Open House Schedule Summer 2003
The Department of Astronomy at the University of Maryland, College Park hosts Open Houses at the UMD Observatory on the 5th and the 20th of every month. On Open House evenings a guest speaker will give approximately a half hour talk about a topic in astronomy. The talk is followed by viewing of celestial objects through the observatory's telescopes, weather permitting. If weather does not permit viewing, the talk will still go on as scheduled.
(download a copy of the Summer 2003 Speaker schedule)
- Monday, May 5, 9:00 pm
Elizabeth Warner on "The Summer Sky"
- Tuesday, May 20, 9:00 pm
Dr. Dennis Wellnitz on "NASA Discovery Mission Deep Impact Status Report"
- Thursday, June 5, 9:00 pm
Grace Deming on "Express Ticket to Mars"
- Friday, June 20, 9:00 pm
Dr. Doug Hamilton on "Mars!"
- Saturday, July 5, 9:00 pm
Elizabeth Warner on "Photographing Mars"
- Sunday, July 20, 9:00 pm
Kelly Fast on "Which way does the wind blow on Titan?"
- Tuesday, August 5, 9:00 pm
Dr. Kevin Rauch on "Chaos in our Backyard"
- Wednesday, August 20, 9:00 pm
Dr. Derek Richardson on "Using Earth's Tides to Make Asteroid Moons"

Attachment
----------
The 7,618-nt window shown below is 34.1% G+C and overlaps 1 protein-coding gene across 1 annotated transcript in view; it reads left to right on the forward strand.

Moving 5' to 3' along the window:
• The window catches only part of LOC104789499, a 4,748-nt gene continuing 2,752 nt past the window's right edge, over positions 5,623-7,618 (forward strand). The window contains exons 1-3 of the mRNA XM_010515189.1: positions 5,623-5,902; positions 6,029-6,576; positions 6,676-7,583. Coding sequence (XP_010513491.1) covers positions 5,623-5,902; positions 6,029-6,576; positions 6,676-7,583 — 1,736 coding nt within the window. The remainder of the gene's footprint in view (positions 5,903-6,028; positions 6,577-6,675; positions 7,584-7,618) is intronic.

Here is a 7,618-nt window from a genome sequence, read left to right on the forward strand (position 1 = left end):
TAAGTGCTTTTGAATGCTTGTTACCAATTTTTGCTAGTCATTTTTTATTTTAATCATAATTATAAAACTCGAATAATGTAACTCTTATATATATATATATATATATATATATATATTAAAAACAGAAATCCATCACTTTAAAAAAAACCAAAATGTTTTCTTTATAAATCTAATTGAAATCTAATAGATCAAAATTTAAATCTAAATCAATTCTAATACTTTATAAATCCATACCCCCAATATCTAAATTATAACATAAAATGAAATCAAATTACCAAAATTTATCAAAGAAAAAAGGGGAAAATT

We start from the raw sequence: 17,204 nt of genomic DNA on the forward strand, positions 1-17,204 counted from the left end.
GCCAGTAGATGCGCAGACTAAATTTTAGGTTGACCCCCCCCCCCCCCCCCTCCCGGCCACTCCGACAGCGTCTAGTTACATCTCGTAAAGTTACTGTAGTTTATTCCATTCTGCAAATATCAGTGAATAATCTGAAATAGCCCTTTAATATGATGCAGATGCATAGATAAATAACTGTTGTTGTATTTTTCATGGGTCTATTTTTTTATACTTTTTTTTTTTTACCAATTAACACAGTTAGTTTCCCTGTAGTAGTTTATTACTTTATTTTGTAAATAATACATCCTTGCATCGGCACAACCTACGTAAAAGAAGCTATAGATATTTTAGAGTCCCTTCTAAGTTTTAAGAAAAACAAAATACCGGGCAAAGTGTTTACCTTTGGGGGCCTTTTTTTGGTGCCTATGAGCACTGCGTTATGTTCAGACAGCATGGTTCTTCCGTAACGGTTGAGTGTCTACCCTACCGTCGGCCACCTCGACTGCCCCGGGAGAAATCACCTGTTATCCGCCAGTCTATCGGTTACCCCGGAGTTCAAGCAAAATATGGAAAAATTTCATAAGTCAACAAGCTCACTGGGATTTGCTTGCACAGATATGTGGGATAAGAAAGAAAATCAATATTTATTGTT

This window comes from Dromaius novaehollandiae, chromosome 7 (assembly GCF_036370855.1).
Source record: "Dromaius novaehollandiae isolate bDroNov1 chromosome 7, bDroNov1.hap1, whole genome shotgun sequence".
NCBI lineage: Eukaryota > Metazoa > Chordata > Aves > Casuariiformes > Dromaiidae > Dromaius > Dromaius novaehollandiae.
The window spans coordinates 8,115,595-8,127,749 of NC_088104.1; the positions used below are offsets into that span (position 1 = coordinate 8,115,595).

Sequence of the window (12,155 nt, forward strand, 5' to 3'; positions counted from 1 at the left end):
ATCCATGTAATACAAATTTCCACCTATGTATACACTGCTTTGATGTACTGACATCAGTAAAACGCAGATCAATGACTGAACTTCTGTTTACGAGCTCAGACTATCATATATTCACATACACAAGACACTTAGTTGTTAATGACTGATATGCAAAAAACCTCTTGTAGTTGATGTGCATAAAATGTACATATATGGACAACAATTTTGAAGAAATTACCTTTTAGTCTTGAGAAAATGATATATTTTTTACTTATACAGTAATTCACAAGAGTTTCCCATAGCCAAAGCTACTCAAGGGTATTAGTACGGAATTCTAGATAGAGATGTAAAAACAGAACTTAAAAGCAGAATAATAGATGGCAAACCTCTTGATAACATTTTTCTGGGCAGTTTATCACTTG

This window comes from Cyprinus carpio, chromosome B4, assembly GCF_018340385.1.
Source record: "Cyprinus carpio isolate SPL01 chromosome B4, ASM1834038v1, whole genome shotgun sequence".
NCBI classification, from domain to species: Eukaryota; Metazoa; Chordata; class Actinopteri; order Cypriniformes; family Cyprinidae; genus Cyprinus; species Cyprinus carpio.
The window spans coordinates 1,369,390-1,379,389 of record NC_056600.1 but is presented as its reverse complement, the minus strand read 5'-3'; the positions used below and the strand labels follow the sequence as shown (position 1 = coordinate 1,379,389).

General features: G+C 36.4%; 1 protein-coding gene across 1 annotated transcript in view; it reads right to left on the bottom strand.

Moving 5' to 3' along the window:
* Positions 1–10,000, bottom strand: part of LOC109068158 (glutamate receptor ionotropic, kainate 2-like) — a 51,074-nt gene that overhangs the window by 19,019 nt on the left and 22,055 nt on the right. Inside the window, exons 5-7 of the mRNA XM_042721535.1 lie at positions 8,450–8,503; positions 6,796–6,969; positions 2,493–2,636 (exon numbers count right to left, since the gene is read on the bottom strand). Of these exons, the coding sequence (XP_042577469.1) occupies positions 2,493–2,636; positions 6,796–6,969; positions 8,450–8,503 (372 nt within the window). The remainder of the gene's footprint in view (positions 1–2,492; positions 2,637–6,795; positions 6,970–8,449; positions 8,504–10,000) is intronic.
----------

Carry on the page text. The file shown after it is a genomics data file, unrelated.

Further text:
Asst. Prof Richardson and his students Zoe Leinhardt and Kevin Walsh are studying how tidal disruption of weak asteroids could explain how binaries form among the near-Earth asteroid (NEA) population. They find that a wide variety of outcomes are possible, from small to large companions, circular to elliptical orbits, and spheroidal to ellipsoidal shapes, depending on the close-approach distance and encounter speed of the progenitor with a terrestrial planet like the Earth. A similar process created the spectacular Comet Shoemaker-Levy 9 fragment train (scroll down to Tidal Disruption). Click on the snapshot to see an MPEG movie (1.1 MB) showing the formation of an asteroid binary by tidal disruption. In the movie, the camera is fixed above the asteroid as it swings by the Earth (the planet passes by on the left but cannot be seen in this view). The particles that make up the asteroid have been raytraced to make the bodies look more "realistic". For more information about these experiments, see the researchers' Asteroids, Comets, Meteors 2002 conference proceedings submission (200K PDF). Stay tuned for more results from this group!